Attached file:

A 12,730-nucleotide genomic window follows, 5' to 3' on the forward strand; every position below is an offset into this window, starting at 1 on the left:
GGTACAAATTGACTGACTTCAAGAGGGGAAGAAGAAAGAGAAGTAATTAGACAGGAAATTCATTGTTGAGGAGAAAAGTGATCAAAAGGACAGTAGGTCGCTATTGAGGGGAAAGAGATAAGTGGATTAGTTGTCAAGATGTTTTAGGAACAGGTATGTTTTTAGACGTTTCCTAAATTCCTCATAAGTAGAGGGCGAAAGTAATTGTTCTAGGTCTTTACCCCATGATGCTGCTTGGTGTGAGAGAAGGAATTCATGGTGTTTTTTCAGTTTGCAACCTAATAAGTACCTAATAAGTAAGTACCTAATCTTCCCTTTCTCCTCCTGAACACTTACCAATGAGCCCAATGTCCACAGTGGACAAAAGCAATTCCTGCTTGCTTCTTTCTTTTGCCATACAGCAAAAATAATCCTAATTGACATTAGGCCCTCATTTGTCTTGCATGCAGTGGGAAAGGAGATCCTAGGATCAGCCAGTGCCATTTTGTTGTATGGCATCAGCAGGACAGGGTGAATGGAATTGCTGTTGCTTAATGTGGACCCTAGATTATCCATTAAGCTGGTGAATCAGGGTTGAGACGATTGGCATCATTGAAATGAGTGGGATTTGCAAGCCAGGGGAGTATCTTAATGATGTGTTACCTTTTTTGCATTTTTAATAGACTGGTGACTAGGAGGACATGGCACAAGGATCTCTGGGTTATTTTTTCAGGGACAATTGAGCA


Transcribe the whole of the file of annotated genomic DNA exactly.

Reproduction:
A 12,730-nucleotide genomic window follows, 5' to 3' on the forward strand; every position below is an offset into this window, starting at 1 on the left:
GGTACAAATTGACTGACTTCAAGAGGGGAAGAAGAAAGAGAAGTAATTAGACAGGAAATTCATTGTTGAGGAGAAAAGTGATCAAAAGGACAGTAGGTCGCTATTGAGGGGAAAGAGATAAGTGGATTAGTTGTCAAGATGTTTTAGGAACAGGTATGTTTTTAGACGTTTCCTAAATTCCTCATAAGTAGAGGGCGAAAGTAATTGTTCTAGGTCTTTACCCCATGATGCTGCTTGGTGTGAGAGAAGGAATTCATGGTGTTTTTTCAGTTTGCAACCTAATAAGTACCTAATAAGTAAGTACCTAATCTTCCCTTTCTCCTCCTGAACACTTACCAATGAGCCCAATGTCCACAGTGGACAAAAGCAATTCCTGCTTGCTTCTTTCTTTTGCCATACAGCAAAAATAATCCTAATTGACATTAGGCCCTCATTTGTCTTGCATGCAGTGGGAAAGGAGATCCTAGGATCAGCCAGTGCCATTTTGTTGTATGGCATCAGCAGGACAGGGTGAATGGAATTGCTGTTGCTTAATGTGGACCCTAGATTATCCATTAAGCTGGTGAATCAGGGTTGAGACGATTGGCATCATTGAAATGAGTGGGATTTGCAAGCCAGGGGAGTATCTTAATGATGTGTTACCTTTTTTGCATTTTTAATAGACTGGTGACTAGGAGGACATGGCACAAGGATCTCTGGGTTATTTTTTCAGGGACAATTGAGCA